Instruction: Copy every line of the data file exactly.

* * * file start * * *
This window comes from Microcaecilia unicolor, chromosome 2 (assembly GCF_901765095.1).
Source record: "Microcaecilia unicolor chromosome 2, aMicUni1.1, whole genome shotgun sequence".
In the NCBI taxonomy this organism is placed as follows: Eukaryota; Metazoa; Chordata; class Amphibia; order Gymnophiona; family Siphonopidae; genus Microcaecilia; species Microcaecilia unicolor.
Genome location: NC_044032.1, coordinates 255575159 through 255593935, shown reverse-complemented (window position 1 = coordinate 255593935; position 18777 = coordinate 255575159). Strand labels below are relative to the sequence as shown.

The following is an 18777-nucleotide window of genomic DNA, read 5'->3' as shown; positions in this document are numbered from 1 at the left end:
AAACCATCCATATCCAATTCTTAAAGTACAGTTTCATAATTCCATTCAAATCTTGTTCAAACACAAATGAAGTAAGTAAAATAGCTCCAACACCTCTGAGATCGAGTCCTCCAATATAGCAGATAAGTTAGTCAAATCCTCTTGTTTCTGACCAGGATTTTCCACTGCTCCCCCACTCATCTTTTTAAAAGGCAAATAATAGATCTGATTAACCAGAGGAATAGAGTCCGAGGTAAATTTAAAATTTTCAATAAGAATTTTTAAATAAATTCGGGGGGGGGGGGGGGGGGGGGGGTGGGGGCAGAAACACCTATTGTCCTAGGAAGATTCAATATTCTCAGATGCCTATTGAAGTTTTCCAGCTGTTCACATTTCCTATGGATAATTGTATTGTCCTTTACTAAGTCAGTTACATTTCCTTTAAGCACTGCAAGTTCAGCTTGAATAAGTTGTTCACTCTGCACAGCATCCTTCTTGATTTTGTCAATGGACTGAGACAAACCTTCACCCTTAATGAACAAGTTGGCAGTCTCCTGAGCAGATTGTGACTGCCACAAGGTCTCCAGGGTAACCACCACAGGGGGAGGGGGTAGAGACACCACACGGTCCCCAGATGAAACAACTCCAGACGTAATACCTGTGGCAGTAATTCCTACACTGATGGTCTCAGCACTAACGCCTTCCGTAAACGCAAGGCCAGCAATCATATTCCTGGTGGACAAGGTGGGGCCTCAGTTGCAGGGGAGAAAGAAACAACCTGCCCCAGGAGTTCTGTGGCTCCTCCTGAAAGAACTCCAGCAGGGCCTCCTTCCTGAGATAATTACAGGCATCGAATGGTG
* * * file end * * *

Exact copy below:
This window comes from Microcaecilia unicolor, chromosome 2 (assembly GCF_901765095.1).
Source record: "Microcaecilia unicolor chromosome 2, aMicUni1.1, whole genome shotgun sequence".
In the NCBI taxonomy this organism is placed as follows: Eukaryota; Metazoa; Chordata; class Amphibia; order Gymnophiona; family Siphonopidae; genus Microcaecilia; species Microcaecilia unicolor.
Genome location: NC_044032.1, coordinates 255575159 through 255593935, shown reverse-complemented (window position 1 = coordinate 255593935; position 18777 = coordinate 255575159). Strand labels below are relative to the sequence as shown.

The following is an 18777-nucleotide window of genomic DNA, read 5'->3' as shown; positions in this document are numbered from 1 at the left end:
AAACCATCCATATCCAATTCTTAAAGTACAGTTTCATAATTCCATTCAAATCTTGTTCAAACACAAATGAAGTAAGTAAAATAGCTCCAACACCTCTGAGATCGAGTCCTCCAATATAGCAGATAAGTTAGTCAAATCCTCTTGTTTCTGACCAGGATTTTCCACTGCTCCCCCACTCATCTTTTTAAAAGGCAAATAATAGATCTGATTAACCAGAGGAATAGAGTCCGAGGTAAATTTAAAATTTTCAATAAGAATTTTTAAATAAATTCGGGGGGGGGGGGGGGGGGGGGGGTGGGGGCAGAAACACCTATTGTCCTAGGAAGATTCAATATTCTCAGATGCCTATTGAAGTTTTCCAGCTGTTCACATTTCCTATGGATAATTGTATTGTCCTTTACTAAGTCAGTTACATTTCCTTTAAGCACTGCAAGTTCAGCTTGAATAAGTTGTTCACTCTGCACAGCATCCTTCTTGATTTTGTCAATGGACTGAGACAAACCTTCACCCTTAATGAACAAGTTGGCAGTCTCCTGAGCAGATTGTGACTGCCACAAGGTCTCCAGGGTAACCACCACAGGGGGAGGGGGTAGAGACACCACACGGTCCCCAGATGAAACAACTCCAGACGTAATACCTGTGGCAGTAATTCCTACACTGATGGTCTCAGCACTAACGCCTTCCGTAAACGCAAGGCCAGCAATCATATTCCTGGTGGACAAGGTGGGGCCTCAGTTGCAGGGGAGAAAGAAACAACCTGCCCCAGGAGTTCTGTGGCTCCTCCTGAAAGAACTCCAGCAGGGCCTCCTTCCTGAGATAATTACAGGCATCGAATGGTG